My Uncle Bill was unusual in a number of ways. The ways that pertain to this story are: he was quite poor. His meager savings went chiefly to alcohol. And he was old.
So when he showed up in Montana to attend my father’s funeral, there were a number of things about being in a small middle-class home he wasn’t accustomed to. And when he asked my mom if he could make a long-distance call from her phone, she smiled him into the kitchen, introduced him to the wall phone with the curly cord, and returned to the living room with the rest of us. None of us could make sense of the ensuing clinky noises coming from the kitchen and when we went in to investigate, there was Uncle Bill with a big pile of quarters trying to find someplace in the phone to stick them, and dropping them on the floor.
It’s just an extreme version of that old common experience of waiting in a long grocery line behind an old woman who springs into action only after the clerk rings up the total, and then she begins to root through her purse for her checkbook, while eyes roll all the way back in the line. Old people!
And now that I are one, it’s all just as embarrassing as my younger self might have guessed.
All righty then! Hand the clerk your credit card to run through the machine zzzip-clank. No? I run it myself? On that little box? How? Oh. The little slot along the side? I just slide it through there? Okay. Which way?
The side with the magnetic stripe goes this direction. No, the other direction. See, there’s a picture of it right there. Right there. There. Here, let me help you.
I begin to squint at the machine every time to make out the picture of the card with the stripe so I’ll be ready but for some reason it’s never as clear as you’d think. And then the slot disappears altogether. I hover at the side of the little machine and frown.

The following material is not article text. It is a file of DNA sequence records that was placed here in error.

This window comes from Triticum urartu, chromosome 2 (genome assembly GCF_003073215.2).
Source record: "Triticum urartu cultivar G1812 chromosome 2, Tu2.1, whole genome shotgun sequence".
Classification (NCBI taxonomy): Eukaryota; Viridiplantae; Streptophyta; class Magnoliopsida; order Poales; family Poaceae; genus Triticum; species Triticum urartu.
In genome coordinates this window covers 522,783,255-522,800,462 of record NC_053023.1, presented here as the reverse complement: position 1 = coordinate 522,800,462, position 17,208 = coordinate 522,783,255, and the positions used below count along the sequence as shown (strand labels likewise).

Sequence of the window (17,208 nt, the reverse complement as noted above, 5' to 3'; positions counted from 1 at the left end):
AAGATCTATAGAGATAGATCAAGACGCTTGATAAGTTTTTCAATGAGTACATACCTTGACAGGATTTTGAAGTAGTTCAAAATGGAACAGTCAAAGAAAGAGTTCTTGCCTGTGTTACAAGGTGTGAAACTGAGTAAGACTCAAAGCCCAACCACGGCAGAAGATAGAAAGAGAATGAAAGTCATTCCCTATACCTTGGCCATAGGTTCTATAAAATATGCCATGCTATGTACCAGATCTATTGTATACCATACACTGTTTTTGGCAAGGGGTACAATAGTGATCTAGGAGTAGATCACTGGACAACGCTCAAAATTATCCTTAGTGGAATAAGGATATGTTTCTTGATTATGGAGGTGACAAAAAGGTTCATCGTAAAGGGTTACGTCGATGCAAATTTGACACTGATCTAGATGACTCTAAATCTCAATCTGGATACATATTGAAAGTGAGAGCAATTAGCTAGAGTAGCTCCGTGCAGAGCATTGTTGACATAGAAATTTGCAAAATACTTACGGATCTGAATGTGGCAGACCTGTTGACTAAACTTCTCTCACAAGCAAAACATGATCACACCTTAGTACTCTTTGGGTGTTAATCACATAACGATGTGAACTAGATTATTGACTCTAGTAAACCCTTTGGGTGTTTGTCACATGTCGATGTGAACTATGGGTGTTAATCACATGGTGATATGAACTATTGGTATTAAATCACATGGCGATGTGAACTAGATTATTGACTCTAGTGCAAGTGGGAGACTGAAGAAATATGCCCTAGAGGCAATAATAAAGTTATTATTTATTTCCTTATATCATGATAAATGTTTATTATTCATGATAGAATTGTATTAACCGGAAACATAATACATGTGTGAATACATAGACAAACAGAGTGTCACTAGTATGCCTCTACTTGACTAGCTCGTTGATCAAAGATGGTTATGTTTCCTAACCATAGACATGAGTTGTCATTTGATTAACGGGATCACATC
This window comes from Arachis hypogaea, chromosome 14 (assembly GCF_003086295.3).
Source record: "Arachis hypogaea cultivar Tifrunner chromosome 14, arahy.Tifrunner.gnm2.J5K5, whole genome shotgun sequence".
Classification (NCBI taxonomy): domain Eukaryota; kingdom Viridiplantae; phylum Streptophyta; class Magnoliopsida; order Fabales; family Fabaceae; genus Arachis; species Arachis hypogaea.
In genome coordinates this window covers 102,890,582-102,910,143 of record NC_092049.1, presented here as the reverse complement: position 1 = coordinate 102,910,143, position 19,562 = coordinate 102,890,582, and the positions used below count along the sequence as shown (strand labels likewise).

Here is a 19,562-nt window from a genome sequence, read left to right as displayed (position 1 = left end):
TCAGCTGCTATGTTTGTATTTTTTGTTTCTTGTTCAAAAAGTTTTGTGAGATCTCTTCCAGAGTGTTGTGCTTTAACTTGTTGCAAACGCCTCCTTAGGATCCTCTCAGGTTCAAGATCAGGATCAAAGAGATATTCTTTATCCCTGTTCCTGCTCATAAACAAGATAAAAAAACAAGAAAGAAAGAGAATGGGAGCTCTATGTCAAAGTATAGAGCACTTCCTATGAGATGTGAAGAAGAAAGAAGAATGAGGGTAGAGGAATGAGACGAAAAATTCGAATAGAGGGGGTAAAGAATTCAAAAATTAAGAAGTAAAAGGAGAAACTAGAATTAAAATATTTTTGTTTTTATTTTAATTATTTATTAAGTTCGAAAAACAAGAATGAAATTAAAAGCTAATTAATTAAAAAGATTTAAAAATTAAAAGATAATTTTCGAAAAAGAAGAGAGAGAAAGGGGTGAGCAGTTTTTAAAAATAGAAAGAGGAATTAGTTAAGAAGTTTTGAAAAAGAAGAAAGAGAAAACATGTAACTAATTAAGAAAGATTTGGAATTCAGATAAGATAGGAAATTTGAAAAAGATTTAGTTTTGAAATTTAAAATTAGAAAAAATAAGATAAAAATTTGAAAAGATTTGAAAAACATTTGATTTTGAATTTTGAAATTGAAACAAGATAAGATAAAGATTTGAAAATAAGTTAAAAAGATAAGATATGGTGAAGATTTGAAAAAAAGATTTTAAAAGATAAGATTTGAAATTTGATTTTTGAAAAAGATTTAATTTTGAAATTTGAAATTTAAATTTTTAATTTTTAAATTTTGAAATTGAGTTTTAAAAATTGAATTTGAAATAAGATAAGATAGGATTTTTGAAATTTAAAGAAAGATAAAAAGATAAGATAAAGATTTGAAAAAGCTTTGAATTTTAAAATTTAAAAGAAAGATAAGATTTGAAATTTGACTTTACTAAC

No, here, you just stick the card in the bottom and it will read the smart chip. At the bottom. No, the other way. Just shove it in. A little farther. Here, let me help you.
Then I get accustomed to that but there’s always a holdup. You have to push enter. The green button. Okay. Then sign. Sign? With what? You can use your finger. That doesn’t look anything like my signature though! That’s okay. It is? Okay. Thank you.
Then I get accustomed to that and I try to get in and out expeditiously but the machine isn’t responding. You have to put in your phone number. I do? Okay. And then hit enter. The green button. Oh! Ha ha! Of course. Whoops! Okay thank you, see you next week! Ma’am? Ma’am? Don’t forget your card. Whoops! Thanks! And also, it wants to know how you want your receipt. How do I want my receipt? Yes, paper or email? Or no receipt? Oh. No receipt, I guess. Bye!
As I make my exit the clerk laboriously twists around the machine and hits an appropriate button for me to end the transaction.
The next time nothing is working. Can’t even find the slot. Just tap it, the clerk says. I tap the machine with my finger. No, the card. Tap it with the card. Where? Just…the clerk reaches around the machine for my card and taps it and hands it back. Or you could just use your phone.
Oh honey. I’m pretty sure I couldn’t.
Did you know eye-rolling is audible if there are enough people in line? It sounds like the window shades rolling up in the old cartoons. Flap-flap-flap. Listen. I’m sorry. Nobody’s sorrier than I am that I am now that dumb old person. But it will happen to you. I have no idea what form it will take, but it will happen to you.
Shamwowa? Could you come out here? My thing has arrived but the stupid drone won’t drop it until I pay for it. How do I do that?
Oh, Grandma. We’ve been over this. You just think at it. You just think your full name really hard followed by your PUTZ number.
I did that.
This time don’t think about an elephant. It’s a security step. If you think about an elephant it won’t release. You’re doing it again. Here, let me.
Shamwowa glances into the sky and the package floats down. Grandma snatches it off the delivery port and huffs away, red-faced.
When the multiple duplicate charges generated by her flatulence show up on the invoice, she can always get Shamwowa to straighten it out.